soil for hardy cacti

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Arie Vanspronsen
Title: Member
Joined: 2009-10-07
soil for hardy cacti

 

I'm building a hardy cacti bed, does it matter what kind of gravel I use. Our local rock is lime stone, or should I use pea stone, river rock or granite, mixed with concrete sand and garden soil.  And in which proportions. I'm in Ontario Canada. I'm hoping to plant Echinocereus, Escobaria and some of the smaller Opuntias

IMYoung
Title: Member
Joined: 2010-01-31

Hi Arie, how are you and the lovely Lee? Both very well, I hope.

I suspect that your local limestone is perfect for quite a lot of hardy cactus since man of them enjoy an alkaline soil.

I'm not sure what your rainfall is - you may need to add extra gravel to make sure of the best drainage for those little spiky guys.

 

Cheers,

 Maggi

Ian  and/or Margaret Young ( -here it is usually Margaret)

Aberdeen , North East Scotland, UK
Zone 8a

www.srgc.net

Arie Vanspronsen
Title: Member
Joined: 2009-10-07

Thanks Maggi, Lee and I are doing fine, have lots of good memories from the Czech Rock garden Conference

And would go back tomorrow if there was another one.

RickR
Title: Moderator
Joined: 2009-09-21

A cactus guru here in Minneapolis builds his outdoor cactus soils like this:

---- he uses the kind of rock a regular (American) homeowner might use for rock mulch for a landscaped area of shrubs, 3/4in(2cm) - 2in(6cm) - mostly larger size

---- he prefers angular types if possible

---- enough compost/soil to fill the air spaces.

---- he doesn't think it is that important to use a lean mix of the small aggregates, as long as here is good drainage.

Rick Rodich    zone 4a.    Annual precipitation ~24 inches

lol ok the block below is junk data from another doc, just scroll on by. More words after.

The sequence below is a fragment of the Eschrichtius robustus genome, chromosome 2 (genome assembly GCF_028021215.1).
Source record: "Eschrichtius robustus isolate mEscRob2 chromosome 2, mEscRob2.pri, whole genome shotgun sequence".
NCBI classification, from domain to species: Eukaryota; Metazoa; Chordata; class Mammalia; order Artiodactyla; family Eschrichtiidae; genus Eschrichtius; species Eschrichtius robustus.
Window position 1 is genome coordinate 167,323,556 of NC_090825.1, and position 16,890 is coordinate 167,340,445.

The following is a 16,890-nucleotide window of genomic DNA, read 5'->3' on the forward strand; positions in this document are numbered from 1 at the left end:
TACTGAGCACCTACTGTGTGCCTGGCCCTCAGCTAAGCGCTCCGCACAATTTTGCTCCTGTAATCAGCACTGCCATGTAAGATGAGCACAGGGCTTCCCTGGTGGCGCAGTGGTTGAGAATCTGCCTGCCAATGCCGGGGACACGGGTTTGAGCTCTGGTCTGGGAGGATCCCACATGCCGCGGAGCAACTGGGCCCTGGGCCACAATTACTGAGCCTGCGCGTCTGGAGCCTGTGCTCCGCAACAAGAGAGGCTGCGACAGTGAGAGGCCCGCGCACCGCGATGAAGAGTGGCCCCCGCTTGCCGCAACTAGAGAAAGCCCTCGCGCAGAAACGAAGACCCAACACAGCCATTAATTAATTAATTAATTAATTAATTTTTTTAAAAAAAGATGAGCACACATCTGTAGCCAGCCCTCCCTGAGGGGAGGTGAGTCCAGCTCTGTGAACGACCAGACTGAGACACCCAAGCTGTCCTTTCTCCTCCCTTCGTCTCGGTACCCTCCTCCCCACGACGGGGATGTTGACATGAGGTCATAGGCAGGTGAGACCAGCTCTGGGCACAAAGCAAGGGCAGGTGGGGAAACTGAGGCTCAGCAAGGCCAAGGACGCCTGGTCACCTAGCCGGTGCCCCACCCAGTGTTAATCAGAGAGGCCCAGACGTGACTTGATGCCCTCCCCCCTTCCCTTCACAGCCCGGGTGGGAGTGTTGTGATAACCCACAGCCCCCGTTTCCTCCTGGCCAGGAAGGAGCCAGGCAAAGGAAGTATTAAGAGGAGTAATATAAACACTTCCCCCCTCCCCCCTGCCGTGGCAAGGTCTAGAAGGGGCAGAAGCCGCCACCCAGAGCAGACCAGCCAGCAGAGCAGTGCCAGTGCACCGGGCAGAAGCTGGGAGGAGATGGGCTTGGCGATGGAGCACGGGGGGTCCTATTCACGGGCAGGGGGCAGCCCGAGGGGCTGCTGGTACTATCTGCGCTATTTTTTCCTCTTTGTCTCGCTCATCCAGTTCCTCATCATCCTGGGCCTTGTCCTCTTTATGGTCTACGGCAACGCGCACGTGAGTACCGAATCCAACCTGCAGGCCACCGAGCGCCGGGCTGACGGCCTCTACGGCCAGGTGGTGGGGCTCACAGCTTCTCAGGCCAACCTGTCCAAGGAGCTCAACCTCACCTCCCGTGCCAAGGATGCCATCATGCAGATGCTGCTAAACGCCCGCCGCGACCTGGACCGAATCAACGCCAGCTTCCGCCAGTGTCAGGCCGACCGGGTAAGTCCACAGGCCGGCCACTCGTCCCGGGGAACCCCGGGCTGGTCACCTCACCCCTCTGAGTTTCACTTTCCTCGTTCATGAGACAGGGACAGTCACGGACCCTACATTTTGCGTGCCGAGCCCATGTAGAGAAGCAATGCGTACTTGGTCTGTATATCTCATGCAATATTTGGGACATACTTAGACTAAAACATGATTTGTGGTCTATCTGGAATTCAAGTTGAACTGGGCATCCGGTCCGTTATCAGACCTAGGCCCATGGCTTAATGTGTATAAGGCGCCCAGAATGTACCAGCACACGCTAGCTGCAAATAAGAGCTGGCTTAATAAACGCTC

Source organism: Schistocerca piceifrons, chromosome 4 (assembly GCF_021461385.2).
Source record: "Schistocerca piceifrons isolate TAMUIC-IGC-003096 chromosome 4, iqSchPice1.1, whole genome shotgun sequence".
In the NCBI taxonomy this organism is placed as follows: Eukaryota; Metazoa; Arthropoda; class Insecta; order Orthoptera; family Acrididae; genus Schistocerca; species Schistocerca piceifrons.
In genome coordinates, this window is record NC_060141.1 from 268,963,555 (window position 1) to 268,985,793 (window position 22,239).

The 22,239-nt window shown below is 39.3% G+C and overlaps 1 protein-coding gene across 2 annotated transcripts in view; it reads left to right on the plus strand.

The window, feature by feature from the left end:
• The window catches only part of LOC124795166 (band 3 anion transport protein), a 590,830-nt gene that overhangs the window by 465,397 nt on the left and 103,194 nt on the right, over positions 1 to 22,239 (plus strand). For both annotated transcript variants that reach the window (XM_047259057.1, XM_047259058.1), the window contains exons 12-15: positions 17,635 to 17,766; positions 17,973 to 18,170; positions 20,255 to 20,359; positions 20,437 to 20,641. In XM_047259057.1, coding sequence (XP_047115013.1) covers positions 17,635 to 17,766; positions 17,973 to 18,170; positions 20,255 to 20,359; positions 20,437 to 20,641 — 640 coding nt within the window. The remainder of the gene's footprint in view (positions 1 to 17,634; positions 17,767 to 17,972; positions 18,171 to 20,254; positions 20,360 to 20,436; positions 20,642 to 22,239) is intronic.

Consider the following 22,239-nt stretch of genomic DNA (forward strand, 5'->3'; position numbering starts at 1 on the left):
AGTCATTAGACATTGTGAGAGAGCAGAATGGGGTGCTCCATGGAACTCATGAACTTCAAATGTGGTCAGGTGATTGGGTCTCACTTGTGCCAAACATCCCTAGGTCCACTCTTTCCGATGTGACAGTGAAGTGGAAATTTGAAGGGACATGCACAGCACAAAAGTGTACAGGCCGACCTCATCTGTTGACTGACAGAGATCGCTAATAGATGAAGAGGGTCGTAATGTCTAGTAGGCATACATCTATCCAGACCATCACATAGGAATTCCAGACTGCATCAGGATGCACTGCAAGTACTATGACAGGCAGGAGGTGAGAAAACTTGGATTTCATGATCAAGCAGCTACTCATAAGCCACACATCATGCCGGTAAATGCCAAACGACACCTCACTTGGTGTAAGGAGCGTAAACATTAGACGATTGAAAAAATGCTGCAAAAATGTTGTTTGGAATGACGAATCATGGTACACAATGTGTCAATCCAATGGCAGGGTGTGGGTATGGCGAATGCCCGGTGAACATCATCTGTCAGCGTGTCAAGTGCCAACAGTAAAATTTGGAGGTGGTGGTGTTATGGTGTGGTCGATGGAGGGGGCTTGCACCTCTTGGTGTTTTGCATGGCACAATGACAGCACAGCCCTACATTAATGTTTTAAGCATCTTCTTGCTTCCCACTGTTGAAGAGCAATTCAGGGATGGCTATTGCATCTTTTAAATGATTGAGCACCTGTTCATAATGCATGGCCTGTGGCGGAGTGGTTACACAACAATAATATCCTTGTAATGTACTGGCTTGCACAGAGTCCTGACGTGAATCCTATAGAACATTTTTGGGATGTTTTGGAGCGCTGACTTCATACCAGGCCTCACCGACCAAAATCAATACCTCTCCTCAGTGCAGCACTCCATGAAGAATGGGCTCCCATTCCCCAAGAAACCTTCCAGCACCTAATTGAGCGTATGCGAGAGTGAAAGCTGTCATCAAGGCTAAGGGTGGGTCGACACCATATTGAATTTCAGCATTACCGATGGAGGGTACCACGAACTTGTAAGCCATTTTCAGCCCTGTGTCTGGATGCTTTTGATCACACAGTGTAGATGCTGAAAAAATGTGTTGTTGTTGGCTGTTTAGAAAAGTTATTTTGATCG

near Minneapolis, Minnesota, USA

Middleton
Middleton's picture
Title: Guest
Joined: 2009-10-01

Arie, if you Google Cactus garden in Manotick there are photos of such from start to finish on a fellows lawn.  I've also found in searches another cactus garden in Ottawa describing construction materials.  Sounds like a great project! 

Sharon
Zone 5 Georgian Bay, Central Ontario, Canada

Arie Vanspronsen
Title: Member
Joined: 2009-10-07

Thanks everybody for your response, yes I did google the Ottawa sites and a lot of helpful information there,Sharon.

I have seen you are a member of ORG&HPS, do you attend their meetings?

Do you grow any hardy Cacti up there in Midland, if you do I would like to share some information with you.

Rick, I received some Coryphantha vivipara seed from you a couple of years ago and are planted in my alpine garden and survived last winter.

RickR
Title: Moderator
Joined: 2009-09-21

That's great to hear of your success with the C. vivipara seed!  I'd be interested to know if you needed to do any tweaking of my culture advice.

Did you start the seed inside?

Rick Rodich    zone 4a.    Annual precipitation ~24 inches
near Minneapolis, Minnesota, USA

externmed
Title: Guest
Joined: 2010-03-01

My experience in New England USA is that Escobaria and Opuntia are quite easy and persistent, but Echinocereus would do better with some winter protection.  The latter tries to get rather large and I have eventually lost most.  I have yet to try a 3 parts grit one part washed sand as suggested below.

Some thoughts on soils for different regions, from a Idaho hardy cactus nursery:  http://www.geoscapenursery.com/Cultivation.html

NE Massachusetts (New England) USA  zone 6 (5B to 6B)

gardens visited, photographs:  www.flickr.com/photos/wildmeadow

penstemon
Title: Member
Joined: 2010-06-24

Sand, gravel, and nothing else.

The website mentioned contains some misconceptions, conflating the silly term "drainage" in reference to plants grown in climates with excess rainfall and too much organic matter, with the action of rainfall on plants growing in coarse, highly oxygenated soils (usually mineral soils) in xeric habitats.  Plant growing in coarse soils in xeric habitats do not grow there because water "drains away" from the roots. They grow in such soils because rainfall penetrates more quickly,and water is more readily available to the roots. 

All the water from a brief thunderstorm, say, goes directly to the roots. In heavier soils, most of the water is lost to evaporation. 

 

Bob

 

"Forgive the lateness of my reply." 

Bob

extreme western edge of Denver, Colorado; elevation 1705.6 meters, average annual precipitation 30cm; refuses to look at thermometer if it threatens to go below -17C

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